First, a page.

bees

Kathryn Gilje's picture

Last weekend, my backyard beehive was once again the hub of attention. My nieces (4 and 5 years old) are visiting, so we pulled on bee suits and went out to take a deep look into the hive.

The bees themselves are fascinating to observe, each with their own specialized job, deep into the magic of pollination, building the hive and making honey.

The hubbub around the hive also gave me the chance to talk about how bees and pollinators around the world are in trouble, and how it's up to us, this generation, to make a change.

Today, PAN and Beyond Pesticides are launching our Honey Bee Haven website, where you can meet others who — in the face of policymaker inaction — are building a groundswell of support for honey bees and other pollinators.

Pesticide Action Network's picture

Smock, an artisan letterpress based in Syracuse, NY, has created unique, honey bee-inspired cards...for PAN!

These cards are part of Smock's “change the world” card series, where 100% of profits are donated to a critical environmental issue.

The cheery "Sunflower" cards — sustainably letterpressed on bamboo paper — offer a beautiful way for members to spread the word about the ways in which pesticides are putting bees in peril.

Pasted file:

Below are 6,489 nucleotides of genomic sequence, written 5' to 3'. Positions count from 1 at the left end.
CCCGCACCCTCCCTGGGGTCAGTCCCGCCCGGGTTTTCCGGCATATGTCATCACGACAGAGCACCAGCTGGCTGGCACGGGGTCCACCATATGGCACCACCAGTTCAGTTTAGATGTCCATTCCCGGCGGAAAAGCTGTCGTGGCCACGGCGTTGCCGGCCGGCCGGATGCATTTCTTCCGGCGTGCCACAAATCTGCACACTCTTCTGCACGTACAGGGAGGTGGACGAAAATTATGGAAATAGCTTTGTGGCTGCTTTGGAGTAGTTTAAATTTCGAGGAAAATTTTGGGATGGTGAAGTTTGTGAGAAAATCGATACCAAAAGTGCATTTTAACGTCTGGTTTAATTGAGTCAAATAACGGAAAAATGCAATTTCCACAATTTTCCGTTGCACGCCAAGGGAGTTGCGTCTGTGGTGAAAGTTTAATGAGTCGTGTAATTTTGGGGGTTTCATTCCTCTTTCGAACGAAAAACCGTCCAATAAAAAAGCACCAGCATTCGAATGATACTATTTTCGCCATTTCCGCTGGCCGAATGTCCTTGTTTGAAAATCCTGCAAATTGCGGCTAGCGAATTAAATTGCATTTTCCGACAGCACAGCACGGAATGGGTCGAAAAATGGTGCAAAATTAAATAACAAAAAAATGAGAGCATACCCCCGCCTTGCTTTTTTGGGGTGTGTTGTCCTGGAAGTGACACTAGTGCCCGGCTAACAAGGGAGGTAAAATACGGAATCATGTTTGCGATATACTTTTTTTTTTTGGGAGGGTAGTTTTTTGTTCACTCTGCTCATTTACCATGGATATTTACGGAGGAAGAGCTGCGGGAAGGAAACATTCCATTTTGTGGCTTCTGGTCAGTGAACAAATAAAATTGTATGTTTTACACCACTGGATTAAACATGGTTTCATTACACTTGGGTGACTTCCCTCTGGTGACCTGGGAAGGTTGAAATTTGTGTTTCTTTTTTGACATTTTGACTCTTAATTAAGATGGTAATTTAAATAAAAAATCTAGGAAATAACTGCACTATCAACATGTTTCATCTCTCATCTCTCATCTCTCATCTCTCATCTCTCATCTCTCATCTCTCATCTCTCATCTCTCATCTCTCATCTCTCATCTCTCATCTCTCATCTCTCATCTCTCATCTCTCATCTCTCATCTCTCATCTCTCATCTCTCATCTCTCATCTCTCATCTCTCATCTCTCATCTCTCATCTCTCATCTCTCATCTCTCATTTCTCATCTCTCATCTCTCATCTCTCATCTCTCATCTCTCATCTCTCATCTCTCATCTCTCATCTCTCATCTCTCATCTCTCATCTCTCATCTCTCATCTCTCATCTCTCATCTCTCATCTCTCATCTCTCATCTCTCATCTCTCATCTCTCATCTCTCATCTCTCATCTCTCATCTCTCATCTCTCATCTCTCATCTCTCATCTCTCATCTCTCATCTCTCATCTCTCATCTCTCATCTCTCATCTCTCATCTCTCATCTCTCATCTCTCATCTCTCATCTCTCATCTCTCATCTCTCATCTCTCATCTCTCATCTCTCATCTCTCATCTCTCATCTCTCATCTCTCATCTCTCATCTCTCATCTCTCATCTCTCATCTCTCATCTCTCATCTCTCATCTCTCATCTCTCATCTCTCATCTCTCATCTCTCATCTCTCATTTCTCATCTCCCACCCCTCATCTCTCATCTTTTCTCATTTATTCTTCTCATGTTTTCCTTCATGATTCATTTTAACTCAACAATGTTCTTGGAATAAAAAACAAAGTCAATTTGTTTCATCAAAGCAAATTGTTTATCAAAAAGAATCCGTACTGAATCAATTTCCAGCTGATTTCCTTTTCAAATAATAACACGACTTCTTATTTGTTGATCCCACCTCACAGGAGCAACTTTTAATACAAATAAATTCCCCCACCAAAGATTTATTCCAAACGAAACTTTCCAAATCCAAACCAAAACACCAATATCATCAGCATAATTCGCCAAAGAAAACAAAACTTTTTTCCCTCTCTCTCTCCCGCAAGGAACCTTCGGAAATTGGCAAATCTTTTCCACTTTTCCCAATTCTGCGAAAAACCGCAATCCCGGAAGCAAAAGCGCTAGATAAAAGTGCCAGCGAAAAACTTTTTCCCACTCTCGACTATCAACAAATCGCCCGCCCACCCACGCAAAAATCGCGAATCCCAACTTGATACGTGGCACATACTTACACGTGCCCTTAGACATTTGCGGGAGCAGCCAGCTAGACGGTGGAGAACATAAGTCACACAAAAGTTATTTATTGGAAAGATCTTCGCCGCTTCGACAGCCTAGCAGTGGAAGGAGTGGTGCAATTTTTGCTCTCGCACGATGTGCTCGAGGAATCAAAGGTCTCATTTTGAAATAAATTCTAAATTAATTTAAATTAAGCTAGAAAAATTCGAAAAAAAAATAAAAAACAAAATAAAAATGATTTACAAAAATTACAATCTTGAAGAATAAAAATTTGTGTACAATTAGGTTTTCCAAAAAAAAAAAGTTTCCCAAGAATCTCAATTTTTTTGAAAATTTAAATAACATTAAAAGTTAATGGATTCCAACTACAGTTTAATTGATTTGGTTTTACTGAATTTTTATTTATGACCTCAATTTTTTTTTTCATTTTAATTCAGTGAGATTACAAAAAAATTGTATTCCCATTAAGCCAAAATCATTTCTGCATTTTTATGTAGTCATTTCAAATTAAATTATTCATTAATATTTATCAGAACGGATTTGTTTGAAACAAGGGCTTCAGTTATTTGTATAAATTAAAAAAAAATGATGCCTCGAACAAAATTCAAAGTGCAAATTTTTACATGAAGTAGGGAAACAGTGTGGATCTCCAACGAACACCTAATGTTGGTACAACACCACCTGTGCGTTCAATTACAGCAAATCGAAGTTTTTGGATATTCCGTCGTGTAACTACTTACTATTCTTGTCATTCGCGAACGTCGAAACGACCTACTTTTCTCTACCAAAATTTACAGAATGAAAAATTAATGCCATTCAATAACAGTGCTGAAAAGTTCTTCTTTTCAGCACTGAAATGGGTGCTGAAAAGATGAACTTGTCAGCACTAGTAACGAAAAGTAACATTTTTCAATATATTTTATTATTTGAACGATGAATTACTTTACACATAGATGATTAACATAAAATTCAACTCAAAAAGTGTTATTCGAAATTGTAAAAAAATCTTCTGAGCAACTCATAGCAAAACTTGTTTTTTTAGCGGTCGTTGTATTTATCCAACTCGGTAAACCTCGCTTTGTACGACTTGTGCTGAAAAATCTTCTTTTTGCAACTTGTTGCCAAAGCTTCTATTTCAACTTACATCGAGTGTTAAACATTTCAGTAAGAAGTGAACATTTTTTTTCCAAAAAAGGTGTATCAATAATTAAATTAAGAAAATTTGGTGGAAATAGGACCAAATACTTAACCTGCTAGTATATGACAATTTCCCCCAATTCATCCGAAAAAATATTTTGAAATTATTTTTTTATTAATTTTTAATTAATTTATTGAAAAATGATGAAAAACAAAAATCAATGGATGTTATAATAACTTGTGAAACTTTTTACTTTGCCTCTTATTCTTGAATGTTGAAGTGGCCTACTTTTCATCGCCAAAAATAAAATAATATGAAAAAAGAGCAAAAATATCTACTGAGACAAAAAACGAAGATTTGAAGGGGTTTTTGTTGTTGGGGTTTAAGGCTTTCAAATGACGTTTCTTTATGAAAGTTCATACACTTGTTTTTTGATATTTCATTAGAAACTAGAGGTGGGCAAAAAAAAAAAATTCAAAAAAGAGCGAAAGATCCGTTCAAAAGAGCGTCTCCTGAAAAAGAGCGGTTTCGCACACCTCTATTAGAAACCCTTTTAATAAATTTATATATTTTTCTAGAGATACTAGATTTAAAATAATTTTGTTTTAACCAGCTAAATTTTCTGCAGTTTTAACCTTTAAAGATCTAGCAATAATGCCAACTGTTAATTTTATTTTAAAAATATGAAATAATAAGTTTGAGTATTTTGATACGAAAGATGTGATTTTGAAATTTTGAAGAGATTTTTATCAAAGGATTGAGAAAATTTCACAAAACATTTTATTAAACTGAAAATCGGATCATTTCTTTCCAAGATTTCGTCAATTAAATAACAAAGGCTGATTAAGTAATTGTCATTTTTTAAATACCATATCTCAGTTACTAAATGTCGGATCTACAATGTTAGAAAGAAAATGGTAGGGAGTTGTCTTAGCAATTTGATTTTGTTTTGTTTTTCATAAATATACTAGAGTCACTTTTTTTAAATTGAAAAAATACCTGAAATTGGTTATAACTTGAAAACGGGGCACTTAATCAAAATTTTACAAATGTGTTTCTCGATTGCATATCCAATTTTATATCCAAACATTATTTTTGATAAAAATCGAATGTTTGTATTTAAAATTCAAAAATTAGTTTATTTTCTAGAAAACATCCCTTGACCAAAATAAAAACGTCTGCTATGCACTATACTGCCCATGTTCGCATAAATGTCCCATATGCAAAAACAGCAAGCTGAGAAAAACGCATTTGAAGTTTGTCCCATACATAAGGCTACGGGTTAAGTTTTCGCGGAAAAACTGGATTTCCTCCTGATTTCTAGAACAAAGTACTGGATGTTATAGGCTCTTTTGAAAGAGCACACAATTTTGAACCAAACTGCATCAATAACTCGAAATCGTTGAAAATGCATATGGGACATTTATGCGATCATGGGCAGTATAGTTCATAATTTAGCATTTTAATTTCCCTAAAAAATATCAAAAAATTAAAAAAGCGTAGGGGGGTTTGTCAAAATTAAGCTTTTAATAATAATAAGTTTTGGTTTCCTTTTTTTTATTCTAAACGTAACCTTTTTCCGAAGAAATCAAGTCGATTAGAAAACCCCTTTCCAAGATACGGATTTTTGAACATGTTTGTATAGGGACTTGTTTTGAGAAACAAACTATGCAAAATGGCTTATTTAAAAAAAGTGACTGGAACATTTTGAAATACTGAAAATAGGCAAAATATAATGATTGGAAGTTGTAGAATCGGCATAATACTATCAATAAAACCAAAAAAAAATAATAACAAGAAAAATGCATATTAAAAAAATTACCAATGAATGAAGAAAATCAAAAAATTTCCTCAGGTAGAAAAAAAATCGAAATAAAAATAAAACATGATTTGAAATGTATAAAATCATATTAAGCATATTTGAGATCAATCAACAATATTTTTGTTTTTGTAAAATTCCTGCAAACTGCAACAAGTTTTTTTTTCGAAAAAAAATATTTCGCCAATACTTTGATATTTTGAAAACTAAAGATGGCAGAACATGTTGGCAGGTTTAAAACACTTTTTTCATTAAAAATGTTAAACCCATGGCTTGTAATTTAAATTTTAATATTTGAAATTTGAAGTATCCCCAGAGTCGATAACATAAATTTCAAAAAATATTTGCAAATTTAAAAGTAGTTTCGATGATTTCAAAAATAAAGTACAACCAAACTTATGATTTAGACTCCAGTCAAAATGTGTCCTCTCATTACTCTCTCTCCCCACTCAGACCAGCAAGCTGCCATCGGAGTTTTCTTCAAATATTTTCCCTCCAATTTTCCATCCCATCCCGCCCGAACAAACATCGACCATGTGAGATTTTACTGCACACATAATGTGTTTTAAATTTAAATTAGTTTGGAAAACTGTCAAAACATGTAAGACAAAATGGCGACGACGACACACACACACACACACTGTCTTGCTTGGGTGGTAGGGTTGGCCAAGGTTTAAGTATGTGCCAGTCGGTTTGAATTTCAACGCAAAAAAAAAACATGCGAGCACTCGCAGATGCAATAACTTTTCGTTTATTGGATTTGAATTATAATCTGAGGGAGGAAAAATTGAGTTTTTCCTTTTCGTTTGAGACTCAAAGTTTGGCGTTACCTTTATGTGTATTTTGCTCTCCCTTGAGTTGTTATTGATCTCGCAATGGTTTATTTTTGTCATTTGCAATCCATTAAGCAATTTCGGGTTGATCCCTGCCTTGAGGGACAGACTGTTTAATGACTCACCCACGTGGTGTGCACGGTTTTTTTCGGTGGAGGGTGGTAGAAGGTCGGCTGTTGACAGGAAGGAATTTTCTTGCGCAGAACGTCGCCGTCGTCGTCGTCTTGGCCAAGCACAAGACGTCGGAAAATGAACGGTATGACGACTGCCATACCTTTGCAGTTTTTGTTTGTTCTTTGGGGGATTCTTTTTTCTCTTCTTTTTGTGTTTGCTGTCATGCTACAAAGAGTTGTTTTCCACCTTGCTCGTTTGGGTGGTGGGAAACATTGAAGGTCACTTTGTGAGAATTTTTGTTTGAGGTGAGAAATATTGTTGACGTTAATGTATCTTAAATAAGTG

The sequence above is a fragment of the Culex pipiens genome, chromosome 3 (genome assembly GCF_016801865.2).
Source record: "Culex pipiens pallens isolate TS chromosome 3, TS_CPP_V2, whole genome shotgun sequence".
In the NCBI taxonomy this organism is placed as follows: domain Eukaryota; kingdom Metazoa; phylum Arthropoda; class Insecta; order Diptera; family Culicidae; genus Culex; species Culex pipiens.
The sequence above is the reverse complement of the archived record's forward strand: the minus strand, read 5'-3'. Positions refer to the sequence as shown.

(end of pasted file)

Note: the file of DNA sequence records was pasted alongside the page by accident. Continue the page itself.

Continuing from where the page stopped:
Pesticide Action Network's picture

The online journal PLoS One released two bee studies last week: one on an old parasite newly found in honey bees, the other confirming that bees are being poisoned by the controversial pesticide clothianidin in and around the 88 million acres of U.S. countryside planted with treated corn seeds. 

Paul Towers,Pesticide Action Network
916-216-1082, ptowers@panna.org

John Kepner, Beyond Pesticides
202-543-5450 x20, jkepner@beyondpesticides.org

January 10, 2012

Pesticide Action Network's picture

With little fanfare, pesticide manufacturer Bayer has asked California regulators to limit the use of one of their most profitable products, imidacloprid.

Rather than undergo the public scrutiny and cost involved in a state-mandated re-evaluation of the pesticide's impact on bees, emerging reports say the company has requested imidacloprid be restricted from use on almond crops, which honey bees are trucked in from around the country to pollinate each February.